3.3.  Toxicity evaluation using Daphnia pulex

The sensitivity range of Daphnis colony compared to K2Cr2O7 was between 0.405 and 0.557 ppm on 20 analyzed samples and a standard deviation of 0.036. The variation coefficient reached an average of 7.49%, lower than the maximum variability value (RV 30%) established by the USEPA. In the tests, the pressure generated was 75% higher than expected. The results of the toxicity tests using Daphnia pulex are summarized in Table 4.

The obtained results show that raw vinasse presented the highest toxicity with median lethal concentration (LC50) of 3.96 v/v. By applying the electro-dissolution-hetero-coagulation (EHV), LC50 magnitude increased in about 30% in comparison to the results obtained in raw vinasse. This toxicity decrease would be mainly associated to phenol-content reduction.

Coupling electro-dissolution, heterocoagulation and anaerobia digestion (EHBV) LC50 magnitude increased in about 190% in comparison to the results obtained in raw vinasse. This indicates that the coupling treatment effluent presented lower toxicity than raw vinasse.

 

4.  Conclusions

A novel treatment for vinasse was evaluated using as pretreatment a stage of electro-dissolution of iron and hetero-coagulation with Ca(OH)2 and a posterior biological treatment. During the pretreatment was obtained decreasing of phenol content of 92%, the chemical oxygen demand decreased 52%, and the volatile fatty acids content increased 18%. Afterwards, the pretreated vinasse was subjected to anaerobic digestion and was reached a global diminution close to 93% in BOD5; 83% in COD and up to 99% in phenol content. In addition, a toxicological evaluation with Daphnia pulex was carried out and it was found an increasing of 190% in the median lethal concentration (LC50) after the proposed coupling.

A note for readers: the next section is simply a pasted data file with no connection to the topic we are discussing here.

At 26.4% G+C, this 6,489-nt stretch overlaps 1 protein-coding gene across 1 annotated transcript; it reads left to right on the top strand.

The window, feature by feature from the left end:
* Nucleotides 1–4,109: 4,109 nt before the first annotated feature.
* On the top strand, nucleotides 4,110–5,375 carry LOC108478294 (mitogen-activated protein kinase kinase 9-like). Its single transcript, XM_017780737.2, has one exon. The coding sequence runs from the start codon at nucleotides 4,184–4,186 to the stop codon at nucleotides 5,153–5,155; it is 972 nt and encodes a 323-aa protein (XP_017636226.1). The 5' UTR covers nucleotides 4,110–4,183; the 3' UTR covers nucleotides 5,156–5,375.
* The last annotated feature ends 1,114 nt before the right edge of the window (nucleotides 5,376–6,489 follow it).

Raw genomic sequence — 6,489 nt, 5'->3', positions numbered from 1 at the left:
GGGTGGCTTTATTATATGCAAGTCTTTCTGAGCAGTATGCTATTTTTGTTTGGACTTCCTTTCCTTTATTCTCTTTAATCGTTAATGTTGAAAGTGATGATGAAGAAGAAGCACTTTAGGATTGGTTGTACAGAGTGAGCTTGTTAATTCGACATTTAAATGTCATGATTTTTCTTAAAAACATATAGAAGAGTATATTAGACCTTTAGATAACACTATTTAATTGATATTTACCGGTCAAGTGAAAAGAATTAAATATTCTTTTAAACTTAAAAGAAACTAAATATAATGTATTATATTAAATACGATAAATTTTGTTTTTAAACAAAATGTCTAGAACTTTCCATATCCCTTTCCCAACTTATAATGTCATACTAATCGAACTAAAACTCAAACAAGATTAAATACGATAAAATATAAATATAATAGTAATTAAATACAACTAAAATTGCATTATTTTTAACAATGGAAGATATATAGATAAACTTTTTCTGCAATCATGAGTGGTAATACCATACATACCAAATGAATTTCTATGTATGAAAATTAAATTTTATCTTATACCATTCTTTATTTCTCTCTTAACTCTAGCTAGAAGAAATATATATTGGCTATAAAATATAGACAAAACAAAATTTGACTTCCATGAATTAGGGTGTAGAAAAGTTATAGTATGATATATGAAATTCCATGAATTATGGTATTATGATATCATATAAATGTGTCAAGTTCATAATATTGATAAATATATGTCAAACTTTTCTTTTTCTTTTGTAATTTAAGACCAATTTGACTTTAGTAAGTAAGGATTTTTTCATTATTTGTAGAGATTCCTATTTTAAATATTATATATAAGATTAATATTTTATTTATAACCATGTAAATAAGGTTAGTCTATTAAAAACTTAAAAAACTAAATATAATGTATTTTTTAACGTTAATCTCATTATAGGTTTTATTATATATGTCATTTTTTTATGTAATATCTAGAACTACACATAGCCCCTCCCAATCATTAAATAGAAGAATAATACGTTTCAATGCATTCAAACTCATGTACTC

It were found promissory results by using iron electro-dissolution and hetero-coagulation as a pretreatment of anaerobic digestion to remove phenolic compounds and to enhance the degradation of distillery vinasse.

 

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O. L. Paz-Pino, received the Bs. Chemistry in 2013 from the Universidad del Valle. Cali, Colombia. Since 2013 until now he works as Full Teacher in a local school.

L. E. Barba-Ho, received the Bs.in Chemistry in 1976, the MSc. in Chemical Sciences-Chemistry in 1983, all them from Universidad del Valle, Cali-Colombia. From 1983 to 1988, she worked at the Corporacion Autonoma Regional del Valle del Cauca - CVC, as director of the Environmental Laboratory and as superviser of different Environmental projects. From 1988 until now, she has been a full time proffesor in the subjects of Environmental Chemistry and Environmental Physical Chemistry at the Universidad del Valle, Cali, Colombia. Her research's field is the toxic compounds as pesticides and heavy metals, toxicity assays in the wastewater treatment and solid residue and the couple physical-biologycal system. She is too the director of the environmental Laboratory acredited with NTC-ISO/IEC 17025 de 2005.

N. Marriaga-Cabrales, received the Bs. Eng in Chemical Engineering in 1997, the MSc. degree in Chemical Engineering in 2001, both from the Universidad Industrial de Santander. Bucaramanga, Colombia. He got the PhD. degree in Engineering in 2013, from the Universidad del Valle. Cali, Colombia. Since 2002 until now he works for the Universidad del Valle Colombia. Currently, he is a Full Professor in the Chemical Engineering School, Engineering Faculty, Universidad del Valle, Colombia. His research interests include: Electrochemical techniques to treat wastewater as electrocoagulation, and electro-oxidation, advanced oxidation processes, and chemical process design.